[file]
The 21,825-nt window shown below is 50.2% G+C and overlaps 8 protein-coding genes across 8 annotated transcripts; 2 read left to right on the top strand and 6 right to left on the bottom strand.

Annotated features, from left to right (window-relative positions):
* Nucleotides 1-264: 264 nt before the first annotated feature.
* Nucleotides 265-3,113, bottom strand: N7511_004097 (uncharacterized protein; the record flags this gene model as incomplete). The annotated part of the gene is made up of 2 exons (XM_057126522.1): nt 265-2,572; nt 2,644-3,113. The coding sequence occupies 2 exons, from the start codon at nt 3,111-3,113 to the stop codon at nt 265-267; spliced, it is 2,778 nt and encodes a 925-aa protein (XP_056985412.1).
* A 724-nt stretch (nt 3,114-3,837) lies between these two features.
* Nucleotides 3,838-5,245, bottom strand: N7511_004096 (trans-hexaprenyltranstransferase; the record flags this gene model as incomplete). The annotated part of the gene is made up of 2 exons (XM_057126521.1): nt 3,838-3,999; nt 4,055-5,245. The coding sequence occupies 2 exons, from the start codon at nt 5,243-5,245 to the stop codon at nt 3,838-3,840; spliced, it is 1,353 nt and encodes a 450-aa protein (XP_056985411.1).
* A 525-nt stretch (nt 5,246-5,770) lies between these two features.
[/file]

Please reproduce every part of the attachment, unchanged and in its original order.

The 21,825-nt window shown below is 50.2% G+C and overlaps 8 protein-coding genes across 8 annotated transcripts; 2 read left to right on the top strand and 6 right to left on the bottom strand.

Annotated features, from left to right (window-relative positions):
* Nucleotides 1-264: 264 nt before the first annotated feature.
* Nucleotides 265-3,113, bottom strand: N7511_004097 (uncharacterized protein; the record flags this gene model as incomplete). The annotated part of the gene is made up of 2 exons (XM_057126522.1): nt 265-2,572; nt 2,644-3,113. The coding sequence occupies 2 exons, from the start codon at nt 3,111-3,113 to the stop codon at nt 265-267; spliced, it is 2,778 nt and encodes a 925-aa protein (XP_056985412.1).
* A 724-nt stretch (nt 3,114-3,837) lies between these two features.
* Nucleotides 3,838-5,245, bottom strand: N7511_004096 (trans-hexaprenyltranstransferase; the record flags this gene model as incomplete). The annotated part of the gene is made up of 2 exons (XM_057126521.1): nt 3,838-3,999; nt 4,055-5,245. The coding sequence occupies 2 exons, from the start codon at nt 5,243-5,245 to the stop codon at nt 3,838-3,840; spliced, it is 1,353 nt and encodes a 450-aa protein (XP_056985411.1).
* A 525-nt stretch (nt 5,246-5,770) lies between these two features.